Torpedo boat T24
Torpedo boat T24
After being bombed by the Allies on 24 August 1944 at about 7 p.m., my father Kühn Alfred was rescued by one of their lifeboats stationed at the mouth of the Gironde River. There were 172 survivors out of a total of 211 sailors. Of these, 38 were seriously wounded, 33 were moderately wounded, 5 were slightly wounded and 96 were able-bodied). 39 sailors were killed.
The survivors of T24 were brought ashore. The first night, the crew spent it in a hangar on the quay. The next day they were transferred to the Pointe de Grave fortress to reinforce the various positions.
As for the Z24, which had been bombed on the same day as the T24, it also sank on August 24, but a little before midnight. The survivors were taken ashore where they spent the night. They were then also transferred to the Pointe de Grave fortress.
After training, the crews of the T24 and Z24 became (SeeBataillon NARVIK) Naval Battalion NARVIK.
On 20 April 1945, the entire German garrison surrendered and was taken prisoner in their own fortress.
Depot 184 in Soulac
It was in this camp that my father fled with two friends to Spain. According to information circulating in the camp, there was a possibility of reaching Germany via Spain.
They were recaptured at the Spanish border and brought back to depot 94 in Angoulême. From this camp, the prisoners left to work in different places. As he was a fugitive, he was transferred to Chasseneuil in Charente. He was one of sixty German POWs organized in a commando at Chasseneuil, “with shovel and pickaxe, mixing concrete or hoisting enormous blocks weighing more than 2 tons. They began the work, raising the stones to a height of 21 metres.
Gigantic work! Built in memory of the heroes of the resistance.
It was very hard work: the weakest prisoners couldn’t keep up, their state of health didn’t even allow them to smoke a cigarette: cigarettes often led to their death. So they could not smoke. My father told me that he got out of it thanks to children who gave him grapes. There were vines behind a fence that separated them from the outside world. He had been hit in the arm by mortar shrapnel from a previous bombing. He had been treated on his boat, and his arm was consolidated.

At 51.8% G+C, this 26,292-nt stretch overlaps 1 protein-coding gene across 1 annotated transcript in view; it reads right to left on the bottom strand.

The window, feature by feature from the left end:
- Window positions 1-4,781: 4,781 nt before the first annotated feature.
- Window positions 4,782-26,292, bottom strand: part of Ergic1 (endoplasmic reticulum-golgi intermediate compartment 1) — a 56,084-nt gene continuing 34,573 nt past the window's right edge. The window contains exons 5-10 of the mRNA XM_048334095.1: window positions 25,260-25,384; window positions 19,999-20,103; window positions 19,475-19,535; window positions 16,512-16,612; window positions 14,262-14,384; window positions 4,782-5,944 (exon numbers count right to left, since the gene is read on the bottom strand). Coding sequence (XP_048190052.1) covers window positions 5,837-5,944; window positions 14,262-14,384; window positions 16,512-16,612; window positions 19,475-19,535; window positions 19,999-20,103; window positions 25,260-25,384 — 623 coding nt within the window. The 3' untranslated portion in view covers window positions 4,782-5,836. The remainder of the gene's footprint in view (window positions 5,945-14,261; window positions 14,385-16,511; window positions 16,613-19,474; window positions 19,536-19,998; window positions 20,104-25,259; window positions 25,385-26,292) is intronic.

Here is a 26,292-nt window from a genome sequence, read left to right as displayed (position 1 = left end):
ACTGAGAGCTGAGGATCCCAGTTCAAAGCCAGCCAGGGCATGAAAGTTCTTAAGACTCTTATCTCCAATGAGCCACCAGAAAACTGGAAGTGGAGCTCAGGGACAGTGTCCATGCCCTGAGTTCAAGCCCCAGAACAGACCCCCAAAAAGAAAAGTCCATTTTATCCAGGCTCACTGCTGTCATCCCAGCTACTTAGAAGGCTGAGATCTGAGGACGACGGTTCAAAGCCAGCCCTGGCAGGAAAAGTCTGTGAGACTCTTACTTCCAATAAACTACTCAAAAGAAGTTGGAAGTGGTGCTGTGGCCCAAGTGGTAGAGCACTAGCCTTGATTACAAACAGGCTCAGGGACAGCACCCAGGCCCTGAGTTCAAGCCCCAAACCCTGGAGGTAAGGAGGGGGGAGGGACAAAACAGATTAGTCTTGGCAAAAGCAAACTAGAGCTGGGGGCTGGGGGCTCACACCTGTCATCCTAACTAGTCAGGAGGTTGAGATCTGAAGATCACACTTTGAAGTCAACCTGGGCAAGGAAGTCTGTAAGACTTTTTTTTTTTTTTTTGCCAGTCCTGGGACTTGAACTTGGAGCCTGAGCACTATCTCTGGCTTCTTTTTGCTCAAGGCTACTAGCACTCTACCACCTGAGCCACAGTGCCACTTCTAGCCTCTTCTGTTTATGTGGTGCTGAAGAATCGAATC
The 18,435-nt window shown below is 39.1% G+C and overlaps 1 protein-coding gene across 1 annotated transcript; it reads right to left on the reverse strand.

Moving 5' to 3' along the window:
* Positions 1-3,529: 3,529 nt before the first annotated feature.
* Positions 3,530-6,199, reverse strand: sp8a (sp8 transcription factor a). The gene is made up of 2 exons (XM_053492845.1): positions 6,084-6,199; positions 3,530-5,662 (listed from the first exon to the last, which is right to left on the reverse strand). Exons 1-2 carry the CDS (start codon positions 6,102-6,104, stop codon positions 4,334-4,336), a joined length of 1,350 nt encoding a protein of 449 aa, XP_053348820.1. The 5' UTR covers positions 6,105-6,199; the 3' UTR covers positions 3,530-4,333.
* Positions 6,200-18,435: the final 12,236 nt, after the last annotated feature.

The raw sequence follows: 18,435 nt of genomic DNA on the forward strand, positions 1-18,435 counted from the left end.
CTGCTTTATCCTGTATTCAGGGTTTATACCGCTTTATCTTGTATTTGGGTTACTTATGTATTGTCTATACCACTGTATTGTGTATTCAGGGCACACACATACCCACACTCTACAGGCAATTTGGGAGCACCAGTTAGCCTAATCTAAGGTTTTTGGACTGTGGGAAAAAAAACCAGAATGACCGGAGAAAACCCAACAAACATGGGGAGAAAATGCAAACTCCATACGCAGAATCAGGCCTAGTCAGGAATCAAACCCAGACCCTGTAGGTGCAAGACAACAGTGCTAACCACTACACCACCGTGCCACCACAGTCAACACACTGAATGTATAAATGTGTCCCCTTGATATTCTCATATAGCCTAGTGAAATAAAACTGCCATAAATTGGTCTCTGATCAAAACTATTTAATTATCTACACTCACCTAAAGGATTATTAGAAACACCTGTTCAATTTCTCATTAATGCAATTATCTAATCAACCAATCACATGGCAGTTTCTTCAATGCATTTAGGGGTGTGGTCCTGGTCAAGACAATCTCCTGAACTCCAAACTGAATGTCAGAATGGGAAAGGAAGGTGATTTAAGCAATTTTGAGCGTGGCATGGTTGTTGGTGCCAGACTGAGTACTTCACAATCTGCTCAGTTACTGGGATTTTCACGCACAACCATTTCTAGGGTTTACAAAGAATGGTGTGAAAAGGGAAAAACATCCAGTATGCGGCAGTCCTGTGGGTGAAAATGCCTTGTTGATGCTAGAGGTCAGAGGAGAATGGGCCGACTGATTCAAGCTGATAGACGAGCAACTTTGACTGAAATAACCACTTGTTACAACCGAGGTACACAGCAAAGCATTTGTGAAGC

Through this slave labor, shrapnel came out. Unable to work, the camp officials sent him to the camp in Angoulême to treat him.
After his recovery, he resumed work, this time on farms in the region. My father and several prisoners were taken to the villages: in principle to the main square of the village and it was there that the farmers from the surrounding area came to take their labour. My father was on a farm in Baigne where he worked under the supervision of the farmer armed with a rifle.
Later, in a farm in Jarnac: (in Sigogne with the Peynaud family), he was very well treated because Mr Peynaud’s son had been a prisoner in Germany. He had just been released and knew that it was very hard to be a prisoner in another country and to know neither the language nor the customs. He experienced this situation and told us about it: to his son Michel and to me. We always had contact with Michel through our parents when we were young and we kept it.
Mr. Peynaud saved my father’s life and especially mine as he told us, since one day Mr. Peynaud who was looking for my father, did not find him at the farm. As Mr. Peynaud knew the customs of the young people of the village, he went to look for his prisoner in the café, since at the time, the custom of young thugs was to make the Germans drink, get them drunk, and fight with them. The Germans, who were not used to the pineau charentais, sometimes fought to the death. More than one would have been killed in those conditions. In any case: “He was only a prisoner! »
Seeing my father very drunk and knowing what could happen to him, Mr. Peynaud said to him: “Go home! There’s work to do! »
The farmers were not allowed to keep the prisoners too long: they had to be brought back to the camp after a certain period of time, and they were not to be befriended.
4 examples of mail, prisoner of war correspondence, which was pre-printed in French and German is distributed by the Red Cross in Germany for German families who had a prisoner in France. This prisoner of war correspondence also existed for French prisoners of war held in Germany.
Correspondence of 20 July 1946: An acquaintance of my father.
Correspondence of September 28th, 1946
Correspondence of December 25th, 1946
Correspondence of April 11th, 1947
On February 3, 1947, prisoner Kühn Alfred with the number 833.895 at the depot n°94 of Angoulème of the 4th region with other prisoners are brought to the main square of Berneuil, a small village in Charente where the farmers of the surroundings came to get the prisoner(s) of their choice. Mr. Brangier, my grandfather, chose the prisoner Alfred, to work on his farm at Barabeau commune of Berneuil. Mr. Alfred Kuhn worked there as a prisoner until September 26, 1947 and then as a free worker until October 1, 1948.
To be continued…